Rogelio Pagoto quickly glanced over the rear-view mirror of his 1999 blue Toyota Starlet to check the traffic behind him.  The Horrocks Highway was empty so all he saw on that rounded and rectangular mirror was the reflection of his damp eyelashes, deeply injected sclera, and a tear drop that was uncontrollably flowing down the medial canthus of his left eye.

For quite a few kilometres now, he had been driving haphazardly.  He never did notice the violent gust and the wind-blown dust outside.  After a few years of losing the sensation for pain, it had all changed this afternoon; the emotional numbness seemed to have started to wane off as he felt his heart bursting out of his chest.  He released his right foot off the accelerator as he drove downhill; it was then when he caught the sight of that thick, heavy clouds hovering above the expanse of the flowering wheat field—perfectly concealing the splendor of the late afternoon, mid spring sun.

He must have been tired of hearing my prayers… I have been asking for this for ages now but He seemed to have been ignoring me,” he thought as he tightened his grip on the steering wheel.  The vehicle he was driving accelerated uphill, disregarding the 100 kph speed limit.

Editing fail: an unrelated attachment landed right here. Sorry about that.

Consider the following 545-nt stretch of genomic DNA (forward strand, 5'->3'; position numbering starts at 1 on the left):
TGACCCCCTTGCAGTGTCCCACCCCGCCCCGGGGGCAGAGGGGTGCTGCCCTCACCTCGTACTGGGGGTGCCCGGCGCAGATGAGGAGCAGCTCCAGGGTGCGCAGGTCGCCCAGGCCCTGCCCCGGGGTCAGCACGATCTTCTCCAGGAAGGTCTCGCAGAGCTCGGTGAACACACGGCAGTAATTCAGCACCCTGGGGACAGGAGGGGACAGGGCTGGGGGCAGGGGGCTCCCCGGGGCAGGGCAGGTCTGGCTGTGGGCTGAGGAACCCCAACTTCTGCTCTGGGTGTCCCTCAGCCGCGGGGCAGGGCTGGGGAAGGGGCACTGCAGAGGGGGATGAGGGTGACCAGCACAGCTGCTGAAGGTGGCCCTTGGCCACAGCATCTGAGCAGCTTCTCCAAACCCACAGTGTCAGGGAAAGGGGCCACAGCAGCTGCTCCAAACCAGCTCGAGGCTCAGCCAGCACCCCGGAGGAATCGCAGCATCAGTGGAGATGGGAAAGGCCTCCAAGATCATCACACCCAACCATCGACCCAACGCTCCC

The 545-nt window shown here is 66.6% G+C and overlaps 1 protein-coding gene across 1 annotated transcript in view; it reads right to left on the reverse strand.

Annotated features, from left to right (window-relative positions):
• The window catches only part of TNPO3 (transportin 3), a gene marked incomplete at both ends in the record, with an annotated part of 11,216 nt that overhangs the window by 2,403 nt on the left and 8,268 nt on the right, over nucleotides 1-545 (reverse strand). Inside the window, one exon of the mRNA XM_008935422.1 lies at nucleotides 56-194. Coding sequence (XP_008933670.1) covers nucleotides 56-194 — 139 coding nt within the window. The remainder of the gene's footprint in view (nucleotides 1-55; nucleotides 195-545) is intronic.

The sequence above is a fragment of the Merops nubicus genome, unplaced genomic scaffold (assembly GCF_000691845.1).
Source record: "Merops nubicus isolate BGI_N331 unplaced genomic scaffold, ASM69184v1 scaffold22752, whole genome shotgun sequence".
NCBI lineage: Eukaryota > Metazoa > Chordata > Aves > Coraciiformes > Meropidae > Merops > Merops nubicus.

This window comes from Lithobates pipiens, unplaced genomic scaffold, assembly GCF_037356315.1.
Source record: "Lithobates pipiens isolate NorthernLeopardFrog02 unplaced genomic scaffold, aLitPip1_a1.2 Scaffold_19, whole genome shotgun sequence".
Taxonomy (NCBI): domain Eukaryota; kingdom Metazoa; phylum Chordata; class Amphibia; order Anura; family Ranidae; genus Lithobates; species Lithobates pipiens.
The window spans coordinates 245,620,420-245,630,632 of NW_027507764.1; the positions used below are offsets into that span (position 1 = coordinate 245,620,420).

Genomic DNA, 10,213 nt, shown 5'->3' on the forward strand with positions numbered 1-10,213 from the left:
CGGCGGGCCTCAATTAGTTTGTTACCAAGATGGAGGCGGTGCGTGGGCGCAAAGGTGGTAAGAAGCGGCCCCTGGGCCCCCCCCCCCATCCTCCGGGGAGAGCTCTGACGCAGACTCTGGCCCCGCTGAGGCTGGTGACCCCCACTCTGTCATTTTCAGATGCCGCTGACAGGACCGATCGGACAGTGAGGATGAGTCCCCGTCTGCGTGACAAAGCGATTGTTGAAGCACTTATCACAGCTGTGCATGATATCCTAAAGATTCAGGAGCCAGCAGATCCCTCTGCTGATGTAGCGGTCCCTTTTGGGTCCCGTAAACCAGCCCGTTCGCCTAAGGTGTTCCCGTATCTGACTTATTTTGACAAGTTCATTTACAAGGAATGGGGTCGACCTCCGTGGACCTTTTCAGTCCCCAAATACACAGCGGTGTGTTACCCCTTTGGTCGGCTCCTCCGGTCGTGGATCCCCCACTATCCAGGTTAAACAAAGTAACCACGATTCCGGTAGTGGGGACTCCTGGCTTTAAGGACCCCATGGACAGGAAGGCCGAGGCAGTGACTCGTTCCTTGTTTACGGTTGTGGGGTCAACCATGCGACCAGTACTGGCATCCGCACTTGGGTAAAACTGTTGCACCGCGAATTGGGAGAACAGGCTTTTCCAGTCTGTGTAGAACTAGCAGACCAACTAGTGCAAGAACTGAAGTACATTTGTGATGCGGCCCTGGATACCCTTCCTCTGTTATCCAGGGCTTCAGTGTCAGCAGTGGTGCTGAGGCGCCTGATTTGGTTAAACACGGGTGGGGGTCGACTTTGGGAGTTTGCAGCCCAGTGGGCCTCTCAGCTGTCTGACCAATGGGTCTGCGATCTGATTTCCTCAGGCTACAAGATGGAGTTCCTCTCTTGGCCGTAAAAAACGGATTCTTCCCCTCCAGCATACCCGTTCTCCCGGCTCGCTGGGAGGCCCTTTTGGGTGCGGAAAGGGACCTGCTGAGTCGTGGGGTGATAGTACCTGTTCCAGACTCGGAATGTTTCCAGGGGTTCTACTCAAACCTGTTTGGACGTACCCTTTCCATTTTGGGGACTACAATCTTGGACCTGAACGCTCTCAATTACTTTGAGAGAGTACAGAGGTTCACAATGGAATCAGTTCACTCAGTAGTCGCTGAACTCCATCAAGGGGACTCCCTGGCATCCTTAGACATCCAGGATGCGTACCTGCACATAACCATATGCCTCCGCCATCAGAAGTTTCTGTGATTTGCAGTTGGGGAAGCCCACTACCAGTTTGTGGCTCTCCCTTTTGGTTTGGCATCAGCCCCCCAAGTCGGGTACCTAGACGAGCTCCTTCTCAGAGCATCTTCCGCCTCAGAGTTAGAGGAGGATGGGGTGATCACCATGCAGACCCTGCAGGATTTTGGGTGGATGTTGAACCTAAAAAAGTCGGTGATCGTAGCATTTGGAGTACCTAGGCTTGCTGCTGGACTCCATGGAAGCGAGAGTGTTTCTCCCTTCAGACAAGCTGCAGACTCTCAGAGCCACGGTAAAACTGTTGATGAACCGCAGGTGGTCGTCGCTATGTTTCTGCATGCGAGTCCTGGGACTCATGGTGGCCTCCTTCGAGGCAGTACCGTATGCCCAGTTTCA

Yes, Rogelio was wondering why his prayer had remained unanswered.  He knew he was so blessed to have been enjoying all the comforts he had for quite a while but the divine intervention he’d been requesting for the sake of a loved one back home was, for so long, yet to be granted!  Even those countless votive candles he'd lit in the shrines and altars of the churches he had visited didn't work, the intercession just didn't happen.

With his Sony Nex-5 and his tripod in his backpack sitting on the passenger seat, he drove aimlessly through the Main North Road wishing to eventually find a great subject to photograph so he could, somehow, suppress the disturbing emotions he’d been bearing all day.  It started to drizzle so he had to turn his wiper on to mop the raindrop splatters off the windshield.  Using the back of his hand, he cleared that drip of a salty liquid off his left cheek, too.  

At the moment, he was certainly unsure whether to keep his faith or to give up his belief that one day it would all be worth the wait. 


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Saturday, August 16, 2014

Analgesia

My classmate, Beshoy- very busy taking pictures of his histopathology slides.

I FINISHED OFF A PACKET of ten 500mg paracetamol tablets this week.  And I am extra thankful that at 5pm yesterday (Friday) I am still up and kicking! 

Yesterday was the last day of my Pathology and Diagnostic Services Rotation—and for the whole week since Monday, my rotation group-mates and I were required to do 4 case presentations and sit for a one-hour exit exam.  With an exam and a grand rounds presentation left for the final day, I was stressing out over the fear of failure.  On Thursday night, I just felt extremely exhausted—every square millimeter of my bones and flesh was aching, that I simply couldn’t believe to have completed the rotation and embraced Friday evening unscathed.